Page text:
When Japanese Imperial rule replaced the samurai-dominated Tokunaga Shogunate in the nineteenth century, the swordsmiths who turned out the famed samurai katana, discovered an opportunity. They honed knife crafting skills. Japanese cuisine blossomed, literally. The long fugubiki allows chefs to slice fish so thin that pieces can be shaped into flower petal designs, or produce translucent filets where the artwork on a plate shows right through the fish.
A straight, single-edge blade (slightly concave on the opposite side) achieves the fine cuts. The smaller reverse edge on the Japanese knife's opposite side makes for durability and extends edge life. In general, Japanese knives tend to have a sharper but more delicate edge than western cutlery.
"The traditional Japanese knife is very purpose specific," says Jun Hashimoto, General Manager at Korin, a New York-based trading company, which imports knives from Japan. The fugubiki and yanagi are long, thin sashimi/sushi knives. A variation on the yanagi is the takobiki (octopus knife) with a distinctive blunt end. It is used by Tokyo sushi chefs, who do not wish to threaten with their bold strokes the diners to whom they work in close proximity. The deba knife is for filleting fish and boneless meats. Usuba knives, which bear a passing resemblance to cleavers, are used for slicing and dicing vegetables. Wielding a sharp usuba, a skillful Japanese chef can peel a daikon radish into a thin parchment-like sheet, a style known as katsuramaki.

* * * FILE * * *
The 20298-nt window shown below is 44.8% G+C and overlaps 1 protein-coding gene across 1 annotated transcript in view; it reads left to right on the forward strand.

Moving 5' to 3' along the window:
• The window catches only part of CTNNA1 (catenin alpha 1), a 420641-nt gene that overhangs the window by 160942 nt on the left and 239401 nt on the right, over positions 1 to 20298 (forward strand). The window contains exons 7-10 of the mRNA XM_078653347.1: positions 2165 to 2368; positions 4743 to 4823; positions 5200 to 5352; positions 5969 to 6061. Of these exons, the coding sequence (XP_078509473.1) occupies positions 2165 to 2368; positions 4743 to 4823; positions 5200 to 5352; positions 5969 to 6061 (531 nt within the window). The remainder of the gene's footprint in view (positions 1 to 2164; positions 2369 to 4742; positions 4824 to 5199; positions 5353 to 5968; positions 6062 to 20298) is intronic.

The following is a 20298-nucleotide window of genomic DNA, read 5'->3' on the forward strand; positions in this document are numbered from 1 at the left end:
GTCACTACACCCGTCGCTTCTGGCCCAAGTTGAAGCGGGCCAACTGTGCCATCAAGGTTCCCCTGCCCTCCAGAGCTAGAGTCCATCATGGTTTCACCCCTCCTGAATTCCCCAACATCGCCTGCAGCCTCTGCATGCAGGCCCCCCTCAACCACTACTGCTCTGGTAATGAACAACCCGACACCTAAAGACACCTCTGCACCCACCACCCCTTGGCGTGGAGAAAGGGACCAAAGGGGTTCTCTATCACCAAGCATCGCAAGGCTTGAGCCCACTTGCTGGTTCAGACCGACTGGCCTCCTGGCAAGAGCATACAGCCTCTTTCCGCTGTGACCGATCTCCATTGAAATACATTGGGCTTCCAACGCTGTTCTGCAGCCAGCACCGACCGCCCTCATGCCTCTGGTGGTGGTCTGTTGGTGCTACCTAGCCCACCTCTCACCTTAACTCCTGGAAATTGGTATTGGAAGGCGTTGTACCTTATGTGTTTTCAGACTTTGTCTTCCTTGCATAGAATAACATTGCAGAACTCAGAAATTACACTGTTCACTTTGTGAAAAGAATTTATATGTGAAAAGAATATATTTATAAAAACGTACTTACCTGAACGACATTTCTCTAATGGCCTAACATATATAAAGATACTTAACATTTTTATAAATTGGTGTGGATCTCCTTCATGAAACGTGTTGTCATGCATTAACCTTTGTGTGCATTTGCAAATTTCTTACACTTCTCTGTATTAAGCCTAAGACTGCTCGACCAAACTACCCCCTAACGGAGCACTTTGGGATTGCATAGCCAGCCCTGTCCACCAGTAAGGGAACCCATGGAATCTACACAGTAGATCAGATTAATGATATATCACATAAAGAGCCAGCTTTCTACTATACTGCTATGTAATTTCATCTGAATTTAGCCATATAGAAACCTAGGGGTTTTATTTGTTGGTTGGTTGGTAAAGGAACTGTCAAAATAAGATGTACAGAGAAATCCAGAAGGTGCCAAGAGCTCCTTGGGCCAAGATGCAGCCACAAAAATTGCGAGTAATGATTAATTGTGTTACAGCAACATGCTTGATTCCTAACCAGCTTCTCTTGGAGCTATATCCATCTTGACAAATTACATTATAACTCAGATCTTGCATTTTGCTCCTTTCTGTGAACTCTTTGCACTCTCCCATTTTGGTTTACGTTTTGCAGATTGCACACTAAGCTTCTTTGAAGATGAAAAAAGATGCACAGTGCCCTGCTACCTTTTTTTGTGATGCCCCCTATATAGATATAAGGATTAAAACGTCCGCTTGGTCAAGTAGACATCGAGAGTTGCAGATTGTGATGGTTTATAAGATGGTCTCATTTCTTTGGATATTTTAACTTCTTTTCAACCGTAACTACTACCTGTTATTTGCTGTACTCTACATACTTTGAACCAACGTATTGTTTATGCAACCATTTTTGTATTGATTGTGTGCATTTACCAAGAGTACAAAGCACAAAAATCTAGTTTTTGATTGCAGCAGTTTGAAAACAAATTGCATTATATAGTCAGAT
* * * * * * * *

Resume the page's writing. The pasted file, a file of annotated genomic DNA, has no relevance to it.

Skilled smiths, gauging the color of fire and hue of red hot metal, forge traditional knives from shiro-ko ("white steel") and ao-ko ("blue steel"). These knives, known as kasumi (misty) for the "feathered" mid-blade strip are made by combining carbon steel and soft iron.
Western cooks will find a yanagi is ideal for preparing carpaccio or the thin seafood slices a ceviche requires. A usuba vegetable knife in the hands of a pastry chef makes precise cuts in chocolate truffles and sponge cakes.
The single-edge blade requires some adjustments. For example, the edge must face down when making horizontal slices. Left-handed knives can be ordered.
To achieve extended kirenaga (duration of sharpness) takes advanced sharpening skills. Chiharu Sugai, who studied for three years under a master sharpener, offers free lessons at the Korin shop.
The key to sharpening? Sugai answers, "Overcoming fear." Those blades can really cut. But he quickly adds, "One week and the fear is gone."
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